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A thymus candidate in lampreys

Immunologists and evolutionary biologists have been debating the nature of the immune system of jawless vertebrates–lampreys and hagfish–since the nineteenth century. In the past 50 years, these fish were shown to have antibody-like responses and the capacity to reject allografts but were found to lack the immunoglobulin-based adaptive immune system of jawed vertebrates. Recent work has shown that lampreys have lymphocytes that instead express somatically diversified antigen receptors that contain leucine-rich-repeats, termed variable lymphocyte receptors (VLRs), and that the type of VLR expressed is specific to the lymphocyte lineage: T-like lymphocytes express type A VLR (VLRA) genes, and B-like lymphocytes express VLRB genes. These clonally diverse anticipatory antigen receptors are assembled from incomplete genomic fragments by gene conversion, which is thought to be initiated by either of two genes encoding cytosine deaminase, cytosine deaminase 1 (CDA1) in T-like cells and CDA2 in B-like cells. It is unknown whether jawless fish, like jawed vertebrates, have dedicated primary lymphoid organs, such as the thymus, where the development and selection of lymphocytes takes place. Here we identify discrete thymus-like lympho-epithelial structures, termed thymoids, in the tips of the gill filaments and the neighbouring secondary lamellae (both within the gill basket) of lamprey larvae. Only in the thymoids was expression of the orthologue of the gene encoding forkhead box N1 (FOXN1), a marker of the thymopoietic microenvironment in jawed vertebrates, accompanied by expression of CDA1 and VLRA. This expression pattern was unaffected by immunization of lampreys or by stimulation with a T-cell mitogen. Non-functional VLRA gene assemblies were found frequently in the thymoids but not elsewhere, further implicating the thymoid as the site of development of T-like cells in lampreys. These findings suggest that the similarities underlying the dual nature of the adaptive immune systems in the two sister groups of vertebrates extend to primary lymphoid organs.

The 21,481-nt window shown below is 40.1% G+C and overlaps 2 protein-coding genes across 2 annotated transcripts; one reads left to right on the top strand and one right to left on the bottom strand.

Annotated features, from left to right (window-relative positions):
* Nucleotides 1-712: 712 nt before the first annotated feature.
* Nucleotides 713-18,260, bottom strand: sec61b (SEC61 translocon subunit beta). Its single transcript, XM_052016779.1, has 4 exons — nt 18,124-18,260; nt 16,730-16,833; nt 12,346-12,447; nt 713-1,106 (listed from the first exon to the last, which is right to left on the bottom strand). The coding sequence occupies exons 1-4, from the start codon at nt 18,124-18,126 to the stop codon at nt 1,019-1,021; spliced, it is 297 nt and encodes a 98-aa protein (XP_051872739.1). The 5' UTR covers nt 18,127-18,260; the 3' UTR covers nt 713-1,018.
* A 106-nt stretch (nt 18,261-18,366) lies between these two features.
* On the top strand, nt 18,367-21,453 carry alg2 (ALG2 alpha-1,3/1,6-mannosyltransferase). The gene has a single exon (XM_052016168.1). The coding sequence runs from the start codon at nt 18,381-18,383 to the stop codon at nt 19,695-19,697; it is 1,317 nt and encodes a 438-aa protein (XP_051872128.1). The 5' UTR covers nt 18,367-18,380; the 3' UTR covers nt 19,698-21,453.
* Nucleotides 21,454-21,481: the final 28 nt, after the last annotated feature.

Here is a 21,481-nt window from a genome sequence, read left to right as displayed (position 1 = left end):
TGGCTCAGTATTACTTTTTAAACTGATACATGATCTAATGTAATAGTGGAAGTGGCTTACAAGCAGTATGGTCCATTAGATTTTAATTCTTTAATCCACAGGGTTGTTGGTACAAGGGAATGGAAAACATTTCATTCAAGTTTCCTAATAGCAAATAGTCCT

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Thymus involution and regeneration: two sides of the same coin?

In vertebrates, the thymus is the main site of T cell development. The thymus reaches its maximum output during adolescence, after which it shrinks and generates fewer and fewer T cells. Physiological age-related involution of the thymus and failure to recover after injury are associated with impaired cellular immunity; hence, there is considerable interest in developing strategies to combat these deficiencies. In this Opinion article, we briefly review the phylogenetic and ontogenetic hallmarks of thymus development and function, and we discuss experimental models of impaired thymopoiesis and the molecular mechanisms of thymopoietic recovery. At each stage of the discussion we highlight the major gaps in our current knowledge.


Written by M. //